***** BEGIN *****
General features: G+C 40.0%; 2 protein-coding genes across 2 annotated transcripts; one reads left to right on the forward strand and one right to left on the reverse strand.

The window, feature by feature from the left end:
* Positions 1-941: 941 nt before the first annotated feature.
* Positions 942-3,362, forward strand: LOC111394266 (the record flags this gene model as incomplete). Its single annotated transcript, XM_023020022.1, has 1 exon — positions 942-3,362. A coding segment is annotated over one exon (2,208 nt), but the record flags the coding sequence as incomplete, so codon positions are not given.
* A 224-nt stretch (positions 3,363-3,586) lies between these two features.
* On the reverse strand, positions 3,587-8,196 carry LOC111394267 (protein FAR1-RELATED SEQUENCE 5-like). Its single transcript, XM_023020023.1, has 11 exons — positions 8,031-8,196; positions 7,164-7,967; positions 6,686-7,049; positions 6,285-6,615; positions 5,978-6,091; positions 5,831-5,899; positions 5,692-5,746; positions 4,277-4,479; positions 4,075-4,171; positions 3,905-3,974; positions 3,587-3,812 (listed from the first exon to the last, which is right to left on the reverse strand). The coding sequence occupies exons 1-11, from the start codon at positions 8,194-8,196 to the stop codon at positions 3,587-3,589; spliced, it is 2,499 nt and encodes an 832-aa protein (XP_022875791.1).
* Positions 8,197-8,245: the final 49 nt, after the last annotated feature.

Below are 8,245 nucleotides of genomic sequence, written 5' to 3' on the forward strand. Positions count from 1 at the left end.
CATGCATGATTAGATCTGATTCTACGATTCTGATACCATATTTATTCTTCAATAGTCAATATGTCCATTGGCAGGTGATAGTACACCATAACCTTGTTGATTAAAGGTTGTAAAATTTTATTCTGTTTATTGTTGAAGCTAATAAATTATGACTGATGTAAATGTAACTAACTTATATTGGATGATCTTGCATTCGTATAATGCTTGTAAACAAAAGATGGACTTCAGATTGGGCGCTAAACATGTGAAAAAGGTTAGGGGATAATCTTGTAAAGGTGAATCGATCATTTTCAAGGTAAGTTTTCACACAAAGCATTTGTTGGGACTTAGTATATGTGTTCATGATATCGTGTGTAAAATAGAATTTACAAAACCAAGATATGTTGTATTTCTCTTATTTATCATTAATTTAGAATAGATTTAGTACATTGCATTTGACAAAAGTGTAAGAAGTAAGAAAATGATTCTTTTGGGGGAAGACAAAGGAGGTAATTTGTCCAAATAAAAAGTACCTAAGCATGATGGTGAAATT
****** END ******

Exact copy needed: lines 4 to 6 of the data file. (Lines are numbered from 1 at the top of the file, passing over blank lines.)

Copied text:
* Positions 942-3,362, forward strand: LOC111394266 (the record flags this gene model as incomplete). Its single annotated transcript, XM_023020022.1, has 1 exon — positions 942-3,362. A coding segment is annotated over one exon (2,208 nt), but the record flags the coding sequence as incomplete, so codon positions are not given.
* A 224-nt stretch (positions 3,363-3,586) lies between these two features.
* On the reverse strand, positions 3,587-8,196 carry LOC111394267 (protein FAR1-RELATED SEQUENCE 5-like). Its single transcript, XM_023020023.1, has 11 exons — positions 8,031-8,196; positions 7,164-7,967; positions 6,686-7,049; positions 6,285-6,615; positions 5,978-6,091; positions 5,831-5,899; positions 5,692-5,746; positions 4,277-4,479; positions 4,075-4,171; positions 3,905-3,974; positions 3,587-3,812 (listed from the first exon to the last, which is right to left on the reverse strand). The coding sequence occupies exons 1-11, from the start codon at positions 8,194-8,196 to the stop codon at positions 3,587-3,589; spliced, it is 2,499 nt and encodes an 832-aa protein (XP_022875791.1).